Traumatic Brain Injuries: Did You Know?
Each year, traumatic brain injuries (TBIs) contribute to a substantial number of deaths and cases of permanent disability across the country. Everyone is at risk for a TBI, especially children and older adults.
The Centers for Disease Control and Prevention (CDC) define a traumatic brain injury as a “disruption in normal function of the brain that can be caused by a bump, blow, or jolt to the head or a penetrating head injury.” Explosive blasts can cause a TBI, particularly among those who serve in the U.S. military. The severity of a TBI may range from “mild” (i.e., a brief change in mental status or consciousness) to “severe” (i.e., an extended period of unconsciousness or memory loss after the injury).
According to the CDC, an estimated 2.8 million people sustain a traumatic brain injury annually in the United States, resulting in:
- 2.5 million emergency department visits
- 282,000 hospitalizations
- 56,000 deaths
TBI is a major cause of death in the U.S., contributing to approximately 30% of all injury related deaths. Every day, 153 people in the United States die from TBI.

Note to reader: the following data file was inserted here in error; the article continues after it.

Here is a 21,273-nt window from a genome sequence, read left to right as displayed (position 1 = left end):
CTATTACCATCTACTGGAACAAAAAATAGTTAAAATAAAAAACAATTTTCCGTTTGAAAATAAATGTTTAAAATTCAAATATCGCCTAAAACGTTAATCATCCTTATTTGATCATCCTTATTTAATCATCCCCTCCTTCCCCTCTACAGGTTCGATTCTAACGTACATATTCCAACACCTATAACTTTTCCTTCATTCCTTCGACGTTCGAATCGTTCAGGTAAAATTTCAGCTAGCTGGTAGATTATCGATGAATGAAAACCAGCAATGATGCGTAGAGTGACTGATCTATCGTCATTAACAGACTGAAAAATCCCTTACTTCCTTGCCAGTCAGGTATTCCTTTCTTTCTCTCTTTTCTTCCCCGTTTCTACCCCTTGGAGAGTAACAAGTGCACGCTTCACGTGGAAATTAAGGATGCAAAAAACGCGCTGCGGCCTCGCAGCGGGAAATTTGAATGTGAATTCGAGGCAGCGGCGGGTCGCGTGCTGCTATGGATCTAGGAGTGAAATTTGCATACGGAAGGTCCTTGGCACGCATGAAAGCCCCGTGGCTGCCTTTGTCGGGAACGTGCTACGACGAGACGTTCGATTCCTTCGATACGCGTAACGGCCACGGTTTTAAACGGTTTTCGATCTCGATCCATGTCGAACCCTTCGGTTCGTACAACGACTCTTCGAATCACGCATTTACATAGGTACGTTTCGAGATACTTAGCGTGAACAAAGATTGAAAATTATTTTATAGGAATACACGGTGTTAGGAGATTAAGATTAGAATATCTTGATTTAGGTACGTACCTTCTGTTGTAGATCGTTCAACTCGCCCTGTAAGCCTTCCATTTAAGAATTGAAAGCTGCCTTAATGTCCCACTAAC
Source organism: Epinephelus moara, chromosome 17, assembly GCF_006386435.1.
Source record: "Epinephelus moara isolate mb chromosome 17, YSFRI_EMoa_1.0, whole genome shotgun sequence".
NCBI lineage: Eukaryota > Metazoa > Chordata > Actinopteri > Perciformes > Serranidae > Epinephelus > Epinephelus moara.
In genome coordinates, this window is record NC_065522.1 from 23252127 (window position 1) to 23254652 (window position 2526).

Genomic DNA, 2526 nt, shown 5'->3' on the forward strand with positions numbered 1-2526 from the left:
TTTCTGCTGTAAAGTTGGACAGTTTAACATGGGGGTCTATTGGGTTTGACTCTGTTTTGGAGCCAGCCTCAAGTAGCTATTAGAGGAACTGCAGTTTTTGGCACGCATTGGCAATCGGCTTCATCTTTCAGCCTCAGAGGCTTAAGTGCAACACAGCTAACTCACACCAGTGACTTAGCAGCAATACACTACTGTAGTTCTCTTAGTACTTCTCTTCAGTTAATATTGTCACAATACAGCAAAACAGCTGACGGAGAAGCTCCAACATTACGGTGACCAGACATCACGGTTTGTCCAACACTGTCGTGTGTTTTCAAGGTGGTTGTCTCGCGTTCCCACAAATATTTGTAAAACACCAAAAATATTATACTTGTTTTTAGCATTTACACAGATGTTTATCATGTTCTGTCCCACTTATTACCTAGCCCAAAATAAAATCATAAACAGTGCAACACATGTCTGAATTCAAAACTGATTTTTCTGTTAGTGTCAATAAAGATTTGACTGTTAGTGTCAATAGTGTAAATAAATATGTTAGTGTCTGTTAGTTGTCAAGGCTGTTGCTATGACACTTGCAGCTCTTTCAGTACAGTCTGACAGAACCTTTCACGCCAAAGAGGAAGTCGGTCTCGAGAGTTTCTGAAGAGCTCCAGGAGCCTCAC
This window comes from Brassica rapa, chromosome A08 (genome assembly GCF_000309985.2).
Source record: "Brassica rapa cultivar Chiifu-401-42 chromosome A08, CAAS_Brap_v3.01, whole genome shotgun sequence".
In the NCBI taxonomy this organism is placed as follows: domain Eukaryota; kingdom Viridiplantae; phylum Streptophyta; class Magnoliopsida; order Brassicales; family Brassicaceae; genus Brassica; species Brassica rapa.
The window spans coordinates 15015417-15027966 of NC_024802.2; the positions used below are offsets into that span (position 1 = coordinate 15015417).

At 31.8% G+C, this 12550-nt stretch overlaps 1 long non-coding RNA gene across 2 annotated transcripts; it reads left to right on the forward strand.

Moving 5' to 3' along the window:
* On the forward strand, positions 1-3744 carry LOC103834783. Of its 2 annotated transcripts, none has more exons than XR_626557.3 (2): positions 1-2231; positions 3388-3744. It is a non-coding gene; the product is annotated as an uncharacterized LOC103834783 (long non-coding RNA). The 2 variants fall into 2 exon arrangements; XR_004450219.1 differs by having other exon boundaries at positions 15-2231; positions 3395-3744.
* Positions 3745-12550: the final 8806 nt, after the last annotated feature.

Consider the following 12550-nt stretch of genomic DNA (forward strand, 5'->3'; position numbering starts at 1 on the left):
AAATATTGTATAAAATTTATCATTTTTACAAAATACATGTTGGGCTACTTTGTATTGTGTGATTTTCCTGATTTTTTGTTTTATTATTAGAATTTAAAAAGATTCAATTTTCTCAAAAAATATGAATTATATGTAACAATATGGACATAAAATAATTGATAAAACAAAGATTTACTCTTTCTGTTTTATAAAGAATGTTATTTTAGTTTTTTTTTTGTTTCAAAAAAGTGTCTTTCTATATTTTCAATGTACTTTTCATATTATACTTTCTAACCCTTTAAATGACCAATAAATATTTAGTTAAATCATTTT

Nationwide, falls and motor vehicle crashes are the leading causes of TBI related injuries and deaths.
The Department of Health and Environmental Control (DHEC) reports that, in South Carolina, TBI annually leads to:
- 10,100 emergency department visits
- 4,300 hospitalizations
- 1,440 deaths
People between the ages of 20 to 34 die from TBI more than any other age group. The leading causes of death from TBI in South Carolina are motor vehicle crashes (33%).
The leading causes of non-fatal TBI in South Carolina are falls (35%), motor vehicle crashes (22%), struck by/against events (11%), and assaults (10%).
Here are some other interesting facts about traumatic brain injuries:
- A concussion is a type of TBI.
- Males are almost twice as likely as females to sustain a TBI.
- Estimates peg the number of sports related traumatic brain injuries as high as 3.8 million per year.
- The area most often injured in a TBI are the frontal lobes of the brain, which control thinking and emotional regulation.
- A blow to one part of the brain can cause damage throughout.
There are helpful resources available for traumatic brain injury survivors nationally (Brain Injury Association of North America) and in South Carolina (Brain Injury Association of SC and Trident Head Injury Support Group). Please keep this information in mind and show your support for TBI survivors. Your compassion and understanding makes a difference.